1. Prize | Secondary School


Interlocking landscape and building

The new building for Cadolzburg Grammar School is an ensemble of three staggered structures that fit into the topography of the site and, in conjunction with the sensitive integration of the sports hall, dovetail with the landscape. The new main access to the school is planned towards the south. Here, the grammar school formulates its representative address for arrivals through a forecourt that leads via the main entrance into the communicative heart of the school. From here, there is a further interlocking with the embedding of the green break areas in the eastern area. By embedding the sports hall in the overall ensemble, its roof area can be used as an extended play and leisure area during the breaks. The sports hall will have its own prestigious entrance in the western section of the access road. Towards the north, it will have a panoramic window from which the area of the well-organised outdoor sports areas can be viewed via the grandstand.




Outdoor facilities

The start of the new school day takes place on the forecourt. Planted with a multi-stemmed, generously planted amber tree, with its round bench hovering around the tree, the entrance plaza is both a passageway and a recreation area.

We see the open space directly adjacent to the assembly hall as a heavily planted school landscape. It is covered by large-crowned future trees and structured by sunken areas of grasses and shrubs which, in addition to their insect-friendly abundance of flowers, also serve as retention and seepage areas. The central recreation areas are paved with concrete paving that is suitable for seepage, with linear grass paving at the edges. The furnishing elements are designed to be multifunctional – the chill deck, located near the hall, becomes a stage during events. The sunken seating area, which is orientated both inwards and outwards, is a meeting place for breaks as well as an outdoor classroom. The school garden, enclosed by a low hedge, also offers space for a lesson in the fresh air. A bird protection planting with native trees, shrubs and a border of native wild herbs forms the end of the agricultural landscape to the east. In areas where there is no need for a lawn that can be played on and walked on, lean, double-cut meadows contribute to biodiversity.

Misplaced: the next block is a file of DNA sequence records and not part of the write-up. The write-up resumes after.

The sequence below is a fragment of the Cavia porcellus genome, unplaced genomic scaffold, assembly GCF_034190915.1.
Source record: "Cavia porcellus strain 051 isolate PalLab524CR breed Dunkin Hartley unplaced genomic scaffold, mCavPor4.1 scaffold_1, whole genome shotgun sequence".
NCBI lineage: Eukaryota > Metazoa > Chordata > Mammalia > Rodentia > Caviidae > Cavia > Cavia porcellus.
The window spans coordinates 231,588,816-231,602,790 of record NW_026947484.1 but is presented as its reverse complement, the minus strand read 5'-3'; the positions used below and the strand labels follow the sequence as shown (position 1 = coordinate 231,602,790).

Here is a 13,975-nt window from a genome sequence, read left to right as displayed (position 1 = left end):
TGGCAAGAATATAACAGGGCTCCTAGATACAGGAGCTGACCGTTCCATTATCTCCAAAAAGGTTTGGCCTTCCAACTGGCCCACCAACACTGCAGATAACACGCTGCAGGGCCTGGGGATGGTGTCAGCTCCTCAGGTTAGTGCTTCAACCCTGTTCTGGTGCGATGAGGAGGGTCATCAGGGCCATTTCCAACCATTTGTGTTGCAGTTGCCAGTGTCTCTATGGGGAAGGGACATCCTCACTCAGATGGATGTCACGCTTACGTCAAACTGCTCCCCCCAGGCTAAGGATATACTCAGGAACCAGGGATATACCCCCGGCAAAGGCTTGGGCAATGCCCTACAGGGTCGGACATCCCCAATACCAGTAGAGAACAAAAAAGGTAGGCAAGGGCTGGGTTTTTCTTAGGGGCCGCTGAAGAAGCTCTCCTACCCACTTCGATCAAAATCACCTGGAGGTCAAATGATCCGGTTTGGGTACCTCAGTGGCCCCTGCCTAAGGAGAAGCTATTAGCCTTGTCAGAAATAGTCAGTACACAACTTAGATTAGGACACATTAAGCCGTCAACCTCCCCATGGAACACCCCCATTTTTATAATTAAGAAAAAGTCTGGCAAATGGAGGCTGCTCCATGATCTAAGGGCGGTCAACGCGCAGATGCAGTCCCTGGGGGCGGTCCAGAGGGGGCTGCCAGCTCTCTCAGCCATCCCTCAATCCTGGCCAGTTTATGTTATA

Movement landscape
On the roof of the gymnasium, the school landscape becomes an exercise landscape. From a boulder sculpture to a streetball court, callisthenics and obstacle courses to floor trampolines, there is everything you need to combine sport and fun. It goes without saying that you can also just watch from time to time: Long benches where you can sit together on the backrest and more intimate seating shells for two form the “grandstand” for the action on the pitch. The areas are framed by a free-flowing, drought-resistant planting of grasses and shrubs. They are positioned in such a way that the loads are transferred as efficiently as possible to the edges.

Sports areas
For the sports areas, the existing, sloping topography is levelled out in such a way that the amount of soil added and removed is roughly balanced. Due to the chosen positioning of the school building and its arrangement, all the required sports fields can be arranged outside the 20 m zone towards the forest.

Water management and biodiversity

In addition to the requirements of the exercise and learning landscape, the open spaces also fulfil fundamental functions of resilient and sustainable area development. These include a maximum of structurally rich vegetation areas, water-permeable surface paving and rainwater management as a circulation system. The roof surfaces of the school building are designed as retention roofs (approx. 20-40cm of substrate and retention boxes) to optimise rainwater retention and evaporation. The substrate layer in combination with the retention boxes stores the rainwater and makes it available to the plants. In the ground-bound vegetation areas, the rainwater is channelled to the planting areas through the topography and also collected in cisterns for service water use. In the event of heavy rainfall, excess rainwater is channelled into trough infiltration systems (infiltration cascade) between the sports fields and the neighbouring forest.

In addition to aesthetic considerations, all plantings are carried out in such a way that they can make a valuable contribution to biodiversity. Through a targeted selection of different substrates, a mosaic of ecologically valuable sites is initiated, which develops into particularly species-rich plant communities through the sowing of native wild herb seeds. Modelling the terrain into shallow depressions for retention and infiltration further increases the diversity of the microsites.